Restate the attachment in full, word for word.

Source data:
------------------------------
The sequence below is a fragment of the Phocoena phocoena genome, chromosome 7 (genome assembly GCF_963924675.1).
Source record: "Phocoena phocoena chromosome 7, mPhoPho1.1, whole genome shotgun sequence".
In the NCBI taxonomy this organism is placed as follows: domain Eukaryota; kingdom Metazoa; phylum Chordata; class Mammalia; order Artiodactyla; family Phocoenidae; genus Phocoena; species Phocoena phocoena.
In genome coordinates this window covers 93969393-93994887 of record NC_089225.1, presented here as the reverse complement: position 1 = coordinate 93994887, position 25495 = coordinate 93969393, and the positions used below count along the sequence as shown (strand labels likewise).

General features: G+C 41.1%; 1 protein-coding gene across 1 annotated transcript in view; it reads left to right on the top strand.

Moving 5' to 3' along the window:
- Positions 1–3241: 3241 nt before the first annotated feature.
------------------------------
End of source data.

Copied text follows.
The sequence below is a fragment of the Phocoena phocoena genome, chromosome 7 (genome assembly GCF_963924675.1).
Source record: "Phocoena phocoena chromosome 7, mPhoPho1.1, whole genome shotgun sequence".
In the NCBI taxonomy this organism is placed as follows: domain Eukaryota; kingdom Metazoa; phylum Chordata; class Mammalia; order Artiodactyla; family Phocoenidae; genus Phocoena; species Phocoena phocoena.
In genome coordinates this window covers 93969393-93994887 of record NC_089225.1, presented here as the reverse complement: position 1 = coordinate 93994887, position 25495 = coordinate 93969393, and the positions used below count along the sequence as shown (strand labels likewise).

General features: G+C 41.1%; 1 protein-coding gene across 1 annotated transcript in view; it reads left to right on the top strand.

Moving 5' to 3' along the window:
- Positions 1–3241: 3241 nt before the first annotated feature.